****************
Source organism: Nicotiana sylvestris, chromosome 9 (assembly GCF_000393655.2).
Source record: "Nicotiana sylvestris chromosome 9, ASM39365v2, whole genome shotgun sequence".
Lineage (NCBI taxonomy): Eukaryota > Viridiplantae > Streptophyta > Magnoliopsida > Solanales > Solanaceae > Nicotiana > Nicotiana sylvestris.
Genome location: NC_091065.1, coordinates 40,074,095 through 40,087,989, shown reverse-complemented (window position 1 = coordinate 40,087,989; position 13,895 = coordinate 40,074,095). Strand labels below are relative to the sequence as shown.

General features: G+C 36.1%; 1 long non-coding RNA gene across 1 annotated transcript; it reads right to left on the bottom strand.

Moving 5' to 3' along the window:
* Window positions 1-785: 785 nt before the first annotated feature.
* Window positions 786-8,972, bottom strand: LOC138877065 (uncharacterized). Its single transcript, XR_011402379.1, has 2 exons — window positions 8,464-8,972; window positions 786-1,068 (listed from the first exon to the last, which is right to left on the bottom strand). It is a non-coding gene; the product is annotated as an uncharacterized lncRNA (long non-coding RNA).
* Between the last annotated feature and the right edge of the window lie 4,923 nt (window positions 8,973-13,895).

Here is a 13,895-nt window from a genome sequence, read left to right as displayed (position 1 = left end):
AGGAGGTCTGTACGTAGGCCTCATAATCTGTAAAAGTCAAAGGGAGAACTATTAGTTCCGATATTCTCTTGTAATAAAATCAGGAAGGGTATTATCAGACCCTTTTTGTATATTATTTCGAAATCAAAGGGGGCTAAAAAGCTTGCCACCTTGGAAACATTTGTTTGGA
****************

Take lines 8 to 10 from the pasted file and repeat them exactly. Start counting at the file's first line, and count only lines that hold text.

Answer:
* Window positions 786-8,972, bottom strand: LOC138877065 (uncharacterized). Its single transcript, XR_011402379.1, has 2 exons — window positions 8,464-8,972; window positions 786-1,068 (listed from the first exon to the last, which is right to left on the bottom strand). It is a non-coding gene; the product is annotated as an uncharacterized lncRNA (long non-coding RNA).
* Between the last annotated feature and the right edge of the window lie 4,923 nt (window positions 8,973-13,895).

Here is a 13,895-nt window from a genome sequence, read left to right as displayed (position 1 = left end):